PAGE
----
One of the longstanding goals of the UFC is to implement the unified rules of mixed martial arts, as sanctioned by the athletic commissions in North America, everywhere that MMA takes place. That's why the UFC uses the unified rules even in places where there is no sanctioning body, it's why the UFC imposed the unified rules on Strikeforce and it's why the UFC didn't adopt any of the old Pride rules when it purchased Pride.
Implementing one set of rules everywhere is a worthy goal and a positive step toward mainstream acceptance of MMA around the world. But while the UFC is set in its ways of using the unified rules, some folks in MMA think the unified rules should look a little more like the rules used in Pride.
That includes Wanderlei Silva
, who fought most of his career using Pride or Brazilian vale tudo rules but has spent the last three years in the UFC. Michael Schiavello
asks the "Axe Murderer" on the upcoming HDNet show The Voice vs. Wanderlei Silva
which rules from Pride he'd like to see in the UFC, and Silva said he'd love to be able to use knees to the head on the ground inside the Octagon.
"Knees on the ground and kicks on the ground I used a lot, and I used very well," Silva said.
Silva realizes that to some eyes, kicks to the head on the ground just look too violent. But he said knees on the ground are a necessary tactic. Without them, it's too easy for a fighter to drop to the ground simply to avoid punishment.
"Kicks on the ground, maybe no, but I think guys need to use knees on the ground because sometimes guys will just put their four points on the ground so you can't hit them," Silva said. "I think in the future if I could change some things, I would allow knees to the ground and maybe take out the elbows."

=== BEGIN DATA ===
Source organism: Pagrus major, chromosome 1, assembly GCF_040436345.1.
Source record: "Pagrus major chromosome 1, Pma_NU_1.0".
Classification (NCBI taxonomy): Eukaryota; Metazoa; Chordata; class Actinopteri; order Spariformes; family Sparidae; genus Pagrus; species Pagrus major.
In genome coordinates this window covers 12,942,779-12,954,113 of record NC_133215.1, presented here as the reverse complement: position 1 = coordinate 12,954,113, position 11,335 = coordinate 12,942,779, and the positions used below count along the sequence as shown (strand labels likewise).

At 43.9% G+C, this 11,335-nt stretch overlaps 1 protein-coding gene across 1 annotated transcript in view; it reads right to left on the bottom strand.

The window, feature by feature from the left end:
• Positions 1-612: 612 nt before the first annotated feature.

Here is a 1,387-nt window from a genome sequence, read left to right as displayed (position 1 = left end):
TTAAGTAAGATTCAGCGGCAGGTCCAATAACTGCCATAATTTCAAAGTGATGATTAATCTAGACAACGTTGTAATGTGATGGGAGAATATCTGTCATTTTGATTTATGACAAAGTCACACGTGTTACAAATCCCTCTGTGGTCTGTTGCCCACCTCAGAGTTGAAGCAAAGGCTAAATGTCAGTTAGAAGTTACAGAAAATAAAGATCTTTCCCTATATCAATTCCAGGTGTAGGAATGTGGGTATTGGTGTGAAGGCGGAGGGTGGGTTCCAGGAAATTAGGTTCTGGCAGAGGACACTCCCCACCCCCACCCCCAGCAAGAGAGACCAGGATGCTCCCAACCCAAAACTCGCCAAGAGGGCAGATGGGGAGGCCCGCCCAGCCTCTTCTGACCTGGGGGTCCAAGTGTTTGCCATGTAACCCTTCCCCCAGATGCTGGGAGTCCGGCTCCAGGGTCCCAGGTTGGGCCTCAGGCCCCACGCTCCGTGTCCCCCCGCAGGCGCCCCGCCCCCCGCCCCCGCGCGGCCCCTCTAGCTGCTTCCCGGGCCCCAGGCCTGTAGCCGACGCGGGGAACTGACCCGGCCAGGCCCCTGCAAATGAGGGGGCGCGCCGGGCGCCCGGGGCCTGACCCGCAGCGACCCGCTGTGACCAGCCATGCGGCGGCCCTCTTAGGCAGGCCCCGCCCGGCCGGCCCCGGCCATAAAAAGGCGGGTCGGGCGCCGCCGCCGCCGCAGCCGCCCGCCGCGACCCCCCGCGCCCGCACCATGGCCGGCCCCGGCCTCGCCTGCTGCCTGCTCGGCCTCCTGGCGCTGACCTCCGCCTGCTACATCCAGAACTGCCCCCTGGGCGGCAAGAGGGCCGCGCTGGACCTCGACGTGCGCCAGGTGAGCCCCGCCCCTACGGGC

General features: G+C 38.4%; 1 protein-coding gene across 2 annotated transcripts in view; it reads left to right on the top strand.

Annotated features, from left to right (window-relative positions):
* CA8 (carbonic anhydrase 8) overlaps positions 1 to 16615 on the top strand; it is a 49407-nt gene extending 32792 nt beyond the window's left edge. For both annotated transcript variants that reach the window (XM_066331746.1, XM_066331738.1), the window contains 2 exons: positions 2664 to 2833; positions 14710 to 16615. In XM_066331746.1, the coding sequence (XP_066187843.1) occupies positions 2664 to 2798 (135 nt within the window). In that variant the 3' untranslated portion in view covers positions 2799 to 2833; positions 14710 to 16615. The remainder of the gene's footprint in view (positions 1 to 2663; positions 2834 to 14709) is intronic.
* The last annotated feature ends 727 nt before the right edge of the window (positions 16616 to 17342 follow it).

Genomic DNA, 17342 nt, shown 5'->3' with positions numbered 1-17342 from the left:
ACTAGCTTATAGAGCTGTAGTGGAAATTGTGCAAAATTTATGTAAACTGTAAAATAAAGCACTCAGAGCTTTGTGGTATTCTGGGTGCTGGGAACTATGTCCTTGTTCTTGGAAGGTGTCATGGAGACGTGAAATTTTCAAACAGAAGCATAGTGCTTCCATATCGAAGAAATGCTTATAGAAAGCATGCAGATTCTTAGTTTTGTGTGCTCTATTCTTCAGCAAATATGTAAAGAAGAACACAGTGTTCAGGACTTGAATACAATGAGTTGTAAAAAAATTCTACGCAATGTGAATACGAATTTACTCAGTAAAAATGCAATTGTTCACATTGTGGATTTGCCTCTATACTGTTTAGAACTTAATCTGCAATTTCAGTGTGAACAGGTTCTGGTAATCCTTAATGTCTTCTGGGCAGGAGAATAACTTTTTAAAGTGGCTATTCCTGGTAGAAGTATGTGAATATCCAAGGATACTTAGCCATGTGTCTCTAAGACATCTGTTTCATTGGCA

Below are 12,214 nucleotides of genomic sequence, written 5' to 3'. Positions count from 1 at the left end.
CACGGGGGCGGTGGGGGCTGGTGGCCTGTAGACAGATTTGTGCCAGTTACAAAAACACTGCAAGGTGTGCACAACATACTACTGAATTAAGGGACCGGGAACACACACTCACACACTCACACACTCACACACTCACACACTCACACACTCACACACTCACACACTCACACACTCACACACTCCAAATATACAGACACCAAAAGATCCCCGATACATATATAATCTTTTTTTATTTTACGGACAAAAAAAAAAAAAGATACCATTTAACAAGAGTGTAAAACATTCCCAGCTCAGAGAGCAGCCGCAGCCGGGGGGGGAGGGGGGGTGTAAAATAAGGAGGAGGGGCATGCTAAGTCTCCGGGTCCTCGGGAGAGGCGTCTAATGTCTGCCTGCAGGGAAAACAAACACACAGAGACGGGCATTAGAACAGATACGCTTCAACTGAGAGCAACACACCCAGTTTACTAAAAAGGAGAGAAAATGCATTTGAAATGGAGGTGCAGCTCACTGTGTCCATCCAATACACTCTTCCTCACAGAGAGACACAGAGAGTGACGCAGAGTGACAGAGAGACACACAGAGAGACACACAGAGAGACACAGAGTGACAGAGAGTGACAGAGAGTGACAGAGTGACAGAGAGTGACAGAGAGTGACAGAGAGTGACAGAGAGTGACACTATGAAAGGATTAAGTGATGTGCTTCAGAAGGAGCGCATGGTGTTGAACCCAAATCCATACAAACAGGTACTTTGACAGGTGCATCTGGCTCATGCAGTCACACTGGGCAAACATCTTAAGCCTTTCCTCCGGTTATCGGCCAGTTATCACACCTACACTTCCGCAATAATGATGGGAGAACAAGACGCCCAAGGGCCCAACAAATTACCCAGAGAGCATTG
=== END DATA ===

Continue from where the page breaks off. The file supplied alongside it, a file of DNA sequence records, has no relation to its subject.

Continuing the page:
The interview with Silva will air Friday night on HDNet (I've seen an advance copy), and it's a fascinating look at Silva's career. But Silva's idea that the UFC should allow knees to the head on the ground but take out elbows is particularly notable now because it's exactly what UFC President Dana White
was asked about during a chat with the Seattle Times
White, however, said he's strongly opposed to such a rules change.
"I don't like knees to the head on the ground," White said. "If you don't like elbows to the head on the ground, you definitely shouldn't like knees to the head on the ground."
In general, I tend to think that the more different kinds of strikes are allowed, the more exciting the sport is: I'd allow both knees to the head on the ground and elbows on the ground. For that matter, I tend to think that a lot of the other strikes that are banned -- such as kicks to the head on the ground, stomps and downward elbow strikes -- make the sport more exciting too.
But I also think Silva had it exactly right when he told Schiavello why he thinks two old Pride favorites -- stomps and soccer kicks -- will remain illegal.
"I like it but I think it's so aggressive that it might be too much -- soccer kicks might also be too much. I like them, but they may be too much," Silva said. "In some places in the world MMA is still illegal."
As long as MMA is still fighting to be legalized at all in some places, the sport should keep the unified set of rules it has. Some day, however, when MMA has achieved mainstream acceptance, changes to the rules should be considered. And Silva is right: One of those changes should be allowing knees to the head on the ground.